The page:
Mitochondria are energy-producing intracellular organelles containing their own genetic material in the form of mitochondrial DNA (mtDNA), which codes for proteins and RNAs essential for mitochondrial function. Some mtDNA mutations can cause mitochondria-related diseases. Mitochondrial diseases are a heterogeneous group of inherited disorders with no cure, in which mutated mtDNA is passed from mothers to offspring via maternal egg cytoplasm. Mitochondrial replacement (MR) is a genome transfer technology in which mtDNA carrying disease-related mutations is replaced by presumably disease-free mtDNA. This therapy aims at preventing the transmission of known disease-causing mitochondria to the next generation. Here, a proof of concept for the specific removal or editing of mtDNA disease-related mutations by genome editing is introduced. Although the amount of mtDNA carryover introduced into human oocytes during nuclear transfer is low, the safety of mtDNA heteroplasmy remains a concern. This is particularly true regarding donor-recipient mtDNA mismatch (mtDNA–mtDNA), mtDNA-nuclear DNA (nDNA) mismatch caused by mixing recipient nDNA with donor mtDNA, and mtDNA replicative segregation. These conditions can lead to mtDNA genetic drift and reversion to the original genotype. In this review, we address the current state of knowledge regarding nuclear transplantation for preventing the inheritance of mitochondrial diseases.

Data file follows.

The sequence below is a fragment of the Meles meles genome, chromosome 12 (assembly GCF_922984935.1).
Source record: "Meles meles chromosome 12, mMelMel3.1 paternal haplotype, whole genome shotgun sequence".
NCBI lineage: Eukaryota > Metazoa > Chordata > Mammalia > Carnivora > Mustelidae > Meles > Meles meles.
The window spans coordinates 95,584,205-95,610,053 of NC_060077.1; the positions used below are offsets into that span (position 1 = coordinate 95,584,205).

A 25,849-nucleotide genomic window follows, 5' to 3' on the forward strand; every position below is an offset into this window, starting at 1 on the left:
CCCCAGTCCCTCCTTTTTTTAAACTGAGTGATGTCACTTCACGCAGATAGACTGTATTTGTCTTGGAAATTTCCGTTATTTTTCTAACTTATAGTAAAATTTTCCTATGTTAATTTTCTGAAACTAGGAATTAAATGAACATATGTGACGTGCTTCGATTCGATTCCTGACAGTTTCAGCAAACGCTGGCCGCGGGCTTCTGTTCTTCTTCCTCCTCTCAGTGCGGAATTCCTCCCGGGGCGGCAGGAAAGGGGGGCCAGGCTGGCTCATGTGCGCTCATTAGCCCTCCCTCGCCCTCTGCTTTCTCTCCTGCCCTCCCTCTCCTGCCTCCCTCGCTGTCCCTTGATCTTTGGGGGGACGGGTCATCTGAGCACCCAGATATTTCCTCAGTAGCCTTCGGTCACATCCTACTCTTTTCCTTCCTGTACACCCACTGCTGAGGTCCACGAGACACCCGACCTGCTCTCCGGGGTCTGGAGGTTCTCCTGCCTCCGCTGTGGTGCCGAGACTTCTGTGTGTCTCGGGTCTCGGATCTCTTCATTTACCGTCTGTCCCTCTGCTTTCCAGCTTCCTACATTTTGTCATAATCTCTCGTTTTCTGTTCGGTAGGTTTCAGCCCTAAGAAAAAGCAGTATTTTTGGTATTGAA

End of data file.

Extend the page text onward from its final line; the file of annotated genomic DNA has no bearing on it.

ASJC Scopus subject areas
- Molecular Biology
- Computer Science Applications
- Physical and Theoretical Chemistry
- Organic Chemistry
- Inorganic Chemistry